In what seems like a lifetime ago, I worked as a bike messenger. Why? Well, to make ends meet of course! Navigating traffic on two wheels in one of the busiest cities in the United States – Washington DC, was perilous but I survived it. The work was challenging and dangerous, but it was also rewarding. We all have to start somewhere and much like life experiences, our first few jobs should also teach us something. In my case, I learned five important lessons from being a bike messenger.
Control is An Illusion
“While we may not be able to control all that happens to us, we can control what happens inside us.” Benjamin Franklin.
The harsh truth about control is that we have very little of it. The majority of our interactions are based on situations that we can’t control. As a bike messenger, this became very clear, very quickly. I spent hours crisscrossing the city streets, delivering packages that were too urgent to mail. This meant dealing with irate drivers, delivery trucks, pedestrians and lose animals. My very survival depended on how I reacted to what other people did.
When a taxi driver cut in front of me and uttered profanities simply because I was on the road, I had a choice to make. First, I could get upset, fight right back and try to control the taxi driver’s reaction. The conversation would sound like this:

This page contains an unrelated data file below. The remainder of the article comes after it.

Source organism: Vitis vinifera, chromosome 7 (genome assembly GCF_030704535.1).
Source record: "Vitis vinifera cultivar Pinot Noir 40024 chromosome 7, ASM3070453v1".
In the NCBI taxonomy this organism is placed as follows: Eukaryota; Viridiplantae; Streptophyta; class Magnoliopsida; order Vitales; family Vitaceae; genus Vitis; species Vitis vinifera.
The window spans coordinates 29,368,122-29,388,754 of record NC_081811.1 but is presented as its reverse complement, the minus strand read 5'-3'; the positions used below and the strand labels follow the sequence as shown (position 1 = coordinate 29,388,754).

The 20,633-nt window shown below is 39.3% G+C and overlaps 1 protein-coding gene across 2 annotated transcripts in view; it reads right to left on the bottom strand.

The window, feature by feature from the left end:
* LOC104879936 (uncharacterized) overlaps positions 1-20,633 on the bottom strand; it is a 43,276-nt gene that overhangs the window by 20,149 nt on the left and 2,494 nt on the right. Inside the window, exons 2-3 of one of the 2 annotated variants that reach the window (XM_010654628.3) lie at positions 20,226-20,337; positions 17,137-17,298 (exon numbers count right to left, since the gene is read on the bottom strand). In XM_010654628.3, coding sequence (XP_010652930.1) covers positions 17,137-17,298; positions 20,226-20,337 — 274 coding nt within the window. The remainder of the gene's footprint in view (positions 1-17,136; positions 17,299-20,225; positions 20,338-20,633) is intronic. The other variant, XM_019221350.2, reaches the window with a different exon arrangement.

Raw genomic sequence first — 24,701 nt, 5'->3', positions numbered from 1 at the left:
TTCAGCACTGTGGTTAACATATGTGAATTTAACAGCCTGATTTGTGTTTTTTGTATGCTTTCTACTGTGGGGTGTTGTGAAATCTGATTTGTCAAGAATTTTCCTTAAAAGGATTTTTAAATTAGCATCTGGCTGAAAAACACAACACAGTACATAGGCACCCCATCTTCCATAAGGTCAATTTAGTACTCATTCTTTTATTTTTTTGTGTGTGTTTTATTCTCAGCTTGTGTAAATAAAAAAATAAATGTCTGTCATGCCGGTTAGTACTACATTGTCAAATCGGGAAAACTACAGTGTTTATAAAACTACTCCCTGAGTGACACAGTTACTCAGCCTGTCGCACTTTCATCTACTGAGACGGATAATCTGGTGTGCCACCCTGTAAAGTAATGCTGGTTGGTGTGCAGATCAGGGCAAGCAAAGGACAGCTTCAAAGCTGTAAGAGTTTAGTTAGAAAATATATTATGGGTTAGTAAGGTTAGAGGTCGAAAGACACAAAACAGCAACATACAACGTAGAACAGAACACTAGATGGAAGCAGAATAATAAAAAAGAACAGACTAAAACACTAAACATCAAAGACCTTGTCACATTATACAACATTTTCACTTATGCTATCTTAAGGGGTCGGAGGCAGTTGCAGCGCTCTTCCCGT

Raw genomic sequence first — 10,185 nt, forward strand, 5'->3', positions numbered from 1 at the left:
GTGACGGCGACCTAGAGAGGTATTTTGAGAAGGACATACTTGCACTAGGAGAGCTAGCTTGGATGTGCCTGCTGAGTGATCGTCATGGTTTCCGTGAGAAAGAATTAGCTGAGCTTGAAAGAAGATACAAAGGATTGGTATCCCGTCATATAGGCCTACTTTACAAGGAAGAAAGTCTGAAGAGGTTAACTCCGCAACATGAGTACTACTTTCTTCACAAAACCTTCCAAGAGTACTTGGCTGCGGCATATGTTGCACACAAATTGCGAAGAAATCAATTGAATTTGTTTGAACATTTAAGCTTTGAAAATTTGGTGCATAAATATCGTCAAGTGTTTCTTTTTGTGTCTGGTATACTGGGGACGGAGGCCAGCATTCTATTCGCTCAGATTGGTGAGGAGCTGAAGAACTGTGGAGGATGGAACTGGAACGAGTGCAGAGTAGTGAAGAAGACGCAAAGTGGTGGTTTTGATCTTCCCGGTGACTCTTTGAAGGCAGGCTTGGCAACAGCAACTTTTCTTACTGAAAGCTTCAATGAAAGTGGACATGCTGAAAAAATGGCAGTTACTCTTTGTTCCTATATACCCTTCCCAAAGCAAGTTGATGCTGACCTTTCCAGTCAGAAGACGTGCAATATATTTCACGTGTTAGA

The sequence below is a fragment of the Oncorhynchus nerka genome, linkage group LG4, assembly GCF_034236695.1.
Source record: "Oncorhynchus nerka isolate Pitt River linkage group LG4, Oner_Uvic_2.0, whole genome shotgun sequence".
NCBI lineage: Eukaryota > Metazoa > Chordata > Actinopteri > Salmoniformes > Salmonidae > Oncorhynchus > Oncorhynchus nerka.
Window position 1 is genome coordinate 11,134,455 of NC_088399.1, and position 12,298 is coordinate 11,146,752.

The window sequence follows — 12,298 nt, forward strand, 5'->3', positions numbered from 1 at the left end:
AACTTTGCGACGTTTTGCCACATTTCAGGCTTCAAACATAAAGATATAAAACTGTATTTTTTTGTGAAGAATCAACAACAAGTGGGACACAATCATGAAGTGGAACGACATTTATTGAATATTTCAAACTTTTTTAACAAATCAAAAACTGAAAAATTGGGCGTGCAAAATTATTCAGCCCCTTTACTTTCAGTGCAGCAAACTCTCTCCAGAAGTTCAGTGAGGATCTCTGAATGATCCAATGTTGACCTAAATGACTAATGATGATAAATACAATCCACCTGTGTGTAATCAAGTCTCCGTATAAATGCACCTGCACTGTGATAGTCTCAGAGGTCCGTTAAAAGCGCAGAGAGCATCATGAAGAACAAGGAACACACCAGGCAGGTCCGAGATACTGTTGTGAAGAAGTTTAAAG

Me: “What on earth is wrong with you? You almost killed me!”
Taxi driver: “Ride on the sidewalk you knucklehead! – in more colorful language.
The conversation would go on and I would only succeed in wasting time and getting angry. Being a bike messenger taught me to pause, think about my reaction and ignore the driver. Quite often, people would come to my defense and shame the driver.
The lesson: No matter how hard we try, we cannot control other people’s actions. Hence, focus on your own reaction and move on. Your positivity will inspire others to react and do the right thing.
Be Thankful for What You Have But Stay Ambitious
If you wish to reach the highest, begin at the lowest – Publilius Syrus
Every job has advantages and disadvantages. This is something that is not taught in college. In my case, I dreaded cold rainy days. But I still had delivery targets to hit. Having lived in several countries in my teen years, I have seen what hardship looks like and count my blessings every day.
Whether you are a seasoned professional with decades of experience or a novice, one thing will always hold true: your attitude towards a job will inevitably influence how you feel about the job. Consequently, how you feel about a job will affect your performance.
If you believe your job sucks – and it may very well be true, don’t let it affect your attitude. Instead, continue to give it your utmost attention and stay consistent in your performance. This approach will have three positive effects:
1. You will find that your confidence is at an all time high regardless of how bad the job is.
2. You will believe that you can do better
3. When comes time to leave for that new job you always wished for, you will have no problem getting referrals and recommendations from your current employer.
Ultimately, we all have to start somewhere but it does not mean you shouldn’t dream big. Every job can be a stepping stone to a more fulfilling career. If you feel trapped in your current job, change the situation. Identify the first thing you need to do and do it. Take it one step at a time.
Be Surprisingly Reliable
“If you want to be thought of as a solid, reliable pillar of your community when you’re fifty, you can’t be an irresponsible, corner-cutting exploiter at twenty-five.” John Maxwell.